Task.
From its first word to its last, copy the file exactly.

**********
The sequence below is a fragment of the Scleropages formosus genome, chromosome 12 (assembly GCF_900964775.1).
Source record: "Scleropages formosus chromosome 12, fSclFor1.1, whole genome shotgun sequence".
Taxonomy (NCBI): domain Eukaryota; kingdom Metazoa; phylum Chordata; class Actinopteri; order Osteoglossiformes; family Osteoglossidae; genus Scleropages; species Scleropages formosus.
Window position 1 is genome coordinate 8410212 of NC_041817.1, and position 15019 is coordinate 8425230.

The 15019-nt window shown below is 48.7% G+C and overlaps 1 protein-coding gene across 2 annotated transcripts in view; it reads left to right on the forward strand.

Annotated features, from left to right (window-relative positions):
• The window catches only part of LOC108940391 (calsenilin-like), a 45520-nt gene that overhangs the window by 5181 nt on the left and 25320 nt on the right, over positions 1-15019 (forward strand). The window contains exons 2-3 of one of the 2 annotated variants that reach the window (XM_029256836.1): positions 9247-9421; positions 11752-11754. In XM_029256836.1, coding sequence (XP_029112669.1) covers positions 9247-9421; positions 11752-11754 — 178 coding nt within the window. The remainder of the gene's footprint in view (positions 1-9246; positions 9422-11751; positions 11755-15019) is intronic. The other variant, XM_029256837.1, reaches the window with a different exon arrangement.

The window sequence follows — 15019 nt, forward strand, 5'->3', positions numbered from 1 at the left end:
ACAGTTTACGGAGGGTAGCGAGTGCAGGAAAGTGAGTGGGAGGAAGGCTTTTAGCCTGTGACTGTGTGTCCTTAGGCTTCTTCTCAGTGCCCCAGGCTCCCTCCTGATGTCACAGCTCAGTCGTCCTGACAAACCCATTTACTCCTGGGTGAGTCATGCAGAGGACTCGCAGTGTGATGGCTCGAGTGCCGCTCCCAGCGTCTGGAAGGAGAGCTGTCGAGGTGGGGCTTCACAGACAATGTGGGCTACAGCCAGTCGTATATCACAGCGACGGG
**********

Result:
The sequence below is a fragment of the Scleropages formosus genome, chromosome 12 (assembly GCF_900964775.1).
Source record: "Scleropages formosus chromosome 12, fSclFor1.1, whole genome shotgun sequence".
Taxonomy (NCBI): domain Eukaryota; kingdom Metazoa; phylum Chordata; class Actinopteri; order Osteoglossiformes; family Osteoglossidae; genus Scleropages; species Scleropages formosus.
Window position 1 is genome coordinate 8410212 of NC_041817.1, and position 15019 is coordinate 8425230.

The 15019-nt window shown below is 48.7% G+C and overlaps 1 protein-coding gene across 2 annotated transcripts in view; it reads left to right on the forward strand.

Annotated features, from left to right (window-relative positions):
• The window catches only part of LOC108940391 (calsenilin-like), a 45520-nt gene that overhangs the window by 5181 nt on the left and 25320 nt on the right, over positions 1-15019 (forward strand). The window contains exons 2-3 of one of the 2 annotated variants that reach the window (XM_029256836.1): positions 9247-9421; positions 11752-11754. In XM_029256836.1, coding sequence (XP_029112669.1) covers positions 9247-9421; positions 11752-11754 — 178 coding nt within the window. The remainder of the gene's footprint in view (positions 1-9246; positions 9422-11751; positions 11755-15019) is intronic. The other variant, XM_029256837.1, reaches the window with a different exon arrangement.

The window sequence follows — 15019 nt, forward strand, 5'->3', positions numbered from 1 at the left end:
ACAGTTTACGGAGGGTAGCGAGTGCAGGAAAGTGAGTGGGAGGAAGGCTTTTAGCCTGTGACTGTGTGTCCTTAGGCTTCTTCTCAGTGCCCCAGGCTCCCTCCTGATGTCACAGCTCAGTCGTCCTGACAAACCCATTTACTCCTGGGTGAGTCATGCAGAGGACTCGCAGTGTGATGGCTCGAGTGCCGCTCCCAGCGTCTGGAAGGAGAGCTGTCGAGGTGGGGCTTCACAGACAATGTGGGCTACAGCCAGTCGTATATCACAGCGACGGG